Capital gains tax – Most legal forms of business are subject to tax. Depending on the legal form, income tax, corporate income tax, sales tax, trade tax and/or capital gains tax are due by law. Under certain circumstances, it is possible for some companies to be exempt from one or more of these types of tax. What percentage is capital gains tax? What is the capital gains tax exemption amount? When is capital gains tax payable? How much is capital gains tax? An overview! Back to: Taxes.
Capital gains tax (KapESt) – tax on profit distribution
Tax law provides that – in addition to the income tax of any natural person with shareholder status – capital gains tax is levied on all natural persons resident in Germany who benefit from a distribution of profits. As a result, the recipient – but not the corporation – is burdened. The capital gains tax burdens both the profit income of shareholders of a GmbH and the distribution of dividends to shareholders of a stock corporation.
Other taxes for businesses:
If you want to learn more specifically about taxes for real estate companies, you can learn more here:
Capital gains tax in detail – collection, levy & special cases
For the sake of simplicity, 25 percent of the dividend is withheld directly by the AG for share holders, similar to the way regular employers withhold wage tax (LSt) for their taxable employees. Capital gains tax – abbreviated to KESt, KapESt, KapErtSt or KapSt – is a special form of income tax levied here: Once the tax burden has been withheld, the income tax is deemed to have been paid and the income does not have to be declared in more detail – at least insofar as no other type of income applies or the special tax rate applies.
If, on the other hand, the registered office of a shareholder is abroad, the so-called withholding tax comes into effect and the provisions of the double taxation agreement (DTA) of the respective country must be taken into account. The final withholding tax is also levied on shares held as private assets within Germany.
Allowance for single persons & partners
The banks grant different options so that taxpayers can use tax-free amounts for themselves and, if necessary, distribute them. The so-called saver’s allowance is generally available to everyone and currently amounts to €801 per year for single persons and double that amount for spouses and registered partners: €1,602. The first euro above the exemption limit and all subsequent amounts are taxed as usual at 25 percent.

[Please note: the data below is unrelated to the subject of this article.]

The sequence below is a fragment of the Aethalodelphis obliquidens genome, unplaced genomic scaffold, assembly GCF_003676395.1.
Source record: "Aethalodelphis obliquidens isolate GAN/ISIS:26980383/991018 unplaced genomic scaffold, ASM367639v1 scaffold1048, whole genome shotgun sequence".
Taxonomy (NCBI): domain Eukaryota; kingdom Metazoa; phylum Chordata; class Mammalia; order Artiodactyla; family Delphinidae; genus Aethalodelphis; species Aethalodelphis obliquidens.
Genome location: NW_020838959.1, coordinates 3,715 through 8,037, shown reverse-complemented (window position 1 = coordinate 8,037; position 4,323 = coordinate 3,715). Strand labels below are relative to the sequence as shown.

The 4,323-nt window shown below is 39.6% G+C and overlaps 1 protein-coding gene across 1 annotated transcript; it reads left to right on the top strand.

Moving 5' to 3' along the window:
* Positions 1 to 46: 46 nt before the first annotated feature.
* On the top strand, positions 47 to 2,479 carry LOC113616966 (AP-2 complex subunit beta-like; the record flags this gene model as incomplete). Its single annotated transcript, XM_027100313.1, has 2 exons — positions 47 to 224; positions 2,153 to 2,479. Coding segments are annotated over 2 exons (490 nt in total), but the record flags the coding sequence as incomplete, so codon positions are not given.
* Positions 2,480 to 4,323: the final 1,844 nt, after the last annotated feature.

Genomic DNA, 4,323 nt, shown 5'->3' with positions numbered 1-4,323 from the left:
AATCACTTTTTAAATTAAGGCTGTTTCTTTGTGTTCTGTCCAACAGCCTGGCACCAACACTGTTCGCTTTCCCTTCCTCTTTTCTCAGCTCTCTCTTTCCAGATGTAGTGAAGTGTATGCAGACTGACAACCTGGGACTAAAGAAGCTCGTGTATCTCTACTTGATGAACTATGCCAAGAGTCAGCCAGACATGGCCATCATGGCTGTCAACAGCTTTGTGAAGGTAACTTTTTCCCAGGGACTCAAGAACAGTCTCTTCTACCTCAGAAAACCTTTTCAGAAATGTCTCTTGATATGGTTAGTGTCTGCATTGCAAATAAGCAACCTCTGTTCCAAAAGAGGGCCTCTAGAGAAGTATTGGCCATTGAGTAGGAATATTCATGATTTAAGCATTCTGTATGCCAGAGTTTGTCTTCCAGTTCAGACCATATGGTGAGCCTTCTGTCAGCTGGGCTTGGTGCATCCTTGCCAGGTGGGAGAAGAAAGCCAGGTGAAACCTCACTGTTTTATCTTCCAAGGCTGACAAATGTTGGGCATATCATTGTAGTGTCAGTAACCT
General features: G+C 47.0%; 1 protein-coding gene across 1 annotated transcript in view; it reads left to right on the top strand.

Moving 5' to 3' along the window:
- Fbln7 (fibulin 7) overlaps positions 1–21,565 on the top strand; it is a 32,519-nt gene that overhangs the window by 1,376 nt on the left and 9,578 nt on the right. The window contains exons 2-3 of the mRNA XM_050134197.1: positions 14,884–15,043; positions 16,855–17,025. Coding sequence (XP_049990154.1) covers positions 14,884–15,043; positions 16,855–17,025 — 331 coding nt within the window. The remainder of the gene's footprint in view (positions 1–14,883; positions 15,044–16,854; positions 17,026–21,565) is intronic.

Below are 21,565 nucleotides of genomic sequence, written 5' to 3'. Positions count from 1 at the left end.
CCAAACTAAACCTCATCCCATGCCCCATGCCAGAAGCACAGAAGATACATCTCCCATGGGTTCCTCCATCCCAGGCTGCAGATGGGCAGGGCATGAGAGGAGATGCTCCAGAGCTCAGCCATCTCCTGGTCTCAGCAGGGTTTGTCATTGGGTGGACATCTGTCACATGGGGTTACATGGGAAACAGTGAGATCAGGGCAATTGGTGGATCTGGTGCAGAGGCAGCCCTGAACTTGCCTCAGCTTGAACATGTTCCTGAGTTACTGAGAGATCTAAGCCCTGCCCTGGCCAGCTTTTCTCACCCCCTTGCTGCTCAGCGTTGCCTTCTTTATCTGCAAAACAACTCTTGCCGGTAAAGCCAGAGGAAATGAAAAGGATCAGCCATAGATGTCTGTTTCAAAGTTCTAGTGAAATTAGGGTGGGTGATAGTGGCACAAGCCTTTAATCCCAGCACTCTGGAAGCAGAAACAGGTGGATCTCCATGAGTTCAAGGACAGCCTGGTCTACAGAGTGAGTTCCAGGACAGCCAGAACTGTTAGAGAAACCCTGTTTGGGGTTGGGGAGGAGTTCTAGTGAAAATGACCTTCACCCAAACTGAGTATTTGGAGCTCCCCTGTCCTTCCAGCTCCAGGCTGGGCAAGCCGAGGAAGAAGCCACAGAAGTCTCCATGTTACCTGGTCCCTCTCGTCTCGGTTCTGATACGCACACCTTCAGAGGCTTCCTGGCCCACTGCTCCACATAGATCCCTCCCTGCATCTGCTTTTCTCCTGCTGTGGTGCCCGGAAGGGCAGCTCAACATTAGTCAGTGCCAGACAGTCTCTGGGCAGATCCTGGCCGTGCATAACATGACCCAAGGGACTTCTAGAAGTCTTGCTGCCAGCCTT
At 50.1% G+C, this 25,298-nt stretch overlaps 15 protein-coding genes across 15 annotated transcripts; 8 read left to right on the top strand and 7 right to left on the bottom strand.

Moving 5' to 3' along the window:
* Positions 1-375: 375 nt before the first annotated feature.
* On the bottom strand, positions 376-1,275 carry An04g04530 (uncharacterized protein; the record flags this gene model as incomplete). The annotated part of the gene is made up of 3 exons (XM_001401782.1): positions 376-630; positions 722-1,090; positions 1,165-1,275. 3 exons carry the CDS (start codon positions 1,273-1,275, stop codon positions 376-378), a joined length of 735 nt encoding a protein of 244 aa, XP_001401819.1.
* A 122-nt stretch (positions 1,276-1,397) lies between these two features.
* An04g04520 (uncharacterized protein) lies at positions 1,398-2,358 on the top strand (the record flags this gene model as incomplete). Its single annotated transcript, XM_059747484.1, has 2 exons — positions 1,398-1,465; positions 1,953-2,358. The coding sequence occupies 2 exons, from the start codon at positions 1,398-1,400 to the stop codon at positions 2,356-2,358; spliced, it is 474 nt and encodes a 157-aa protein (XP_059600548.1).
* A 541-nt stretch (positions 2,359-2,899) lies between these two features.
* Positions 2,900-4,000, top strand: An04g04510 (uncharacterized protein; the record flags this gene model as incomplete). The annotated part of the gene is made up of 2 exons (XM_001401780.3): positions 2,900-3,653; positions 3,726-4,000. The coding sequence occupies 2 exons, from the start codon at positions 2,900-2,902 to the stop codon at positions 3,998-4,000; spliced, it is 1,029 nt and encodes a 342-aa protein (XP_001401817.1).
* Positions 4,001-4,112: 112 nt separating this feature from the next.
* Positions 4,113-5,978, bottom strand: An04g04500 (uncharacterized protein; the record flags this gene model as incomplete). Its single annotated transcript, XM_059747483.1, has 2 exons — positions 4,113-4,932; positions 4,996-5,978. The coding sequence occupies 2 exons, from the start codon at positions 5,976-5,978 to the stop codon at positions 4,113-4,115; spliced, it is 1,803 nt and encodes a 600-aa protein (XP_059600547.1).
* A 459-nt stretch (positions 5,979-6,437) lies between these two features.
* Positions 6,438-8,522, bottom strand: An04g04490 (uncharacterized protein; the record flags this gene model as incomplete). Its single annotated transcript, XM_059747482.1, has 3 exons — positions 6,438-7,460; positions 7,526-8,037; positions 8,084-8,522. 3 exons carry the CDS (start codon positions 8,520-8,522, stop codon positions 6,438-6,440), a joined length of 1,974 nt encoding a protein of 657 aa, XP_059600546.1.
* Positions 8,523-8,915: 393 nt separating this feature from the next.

Which companies are subject to capital gains tax?
Most natural persons are subject to income tax. If they are also shareholders in a corporation – for example, a limited liability company (GmbH) or a stock corporation (AG) – capital gains tax also applies in many cases. The capital gains tax is also commonly referred to as the flat rate withholding tax (Abgeltungsteuer) and primarily taxes dividends and interest income at a flat rate of 25 percent. Usually, the tax office is informed automatically by the banks, similar to the way an employer pays the wage tax for his employees.
Overview of company law forms
You can find more information about the different legal forms under the following links. Starting with the sole proprietorship and the registered traders… to the various partnerships and corporations… to other companies such as the family foundation – all the essential aspects of formation, liability, tax burden and more explained simply and understandably! First of all, an overview of the individual legal forms of companies:
- Sole proprietorship (EU)
- Small business
- Registered traders (e. K.)
- Silent partnerships
- BGB companies / civil law partnership (GbR)
- Other companies
- Foundations / Family Foundations
- Registered associations (e. V.)
- Registered cooperatives (e. G.)
Taxes in Germany: List
Corporation tax (KSt), income tax (ESt), capital gains tax (KapESt), turnover tax (USt), trade tax (GewSt) – who pays what? In this overview of the different types of taxes / tax forms in Germany, you will find relevant taxes for you as an individual and for your company, depending on which legal form you have chosen. In addition, after the tax list: How does the tax cycle work around monthly financial statements, annual financial statements and balance sheets? A little insight for those starting their first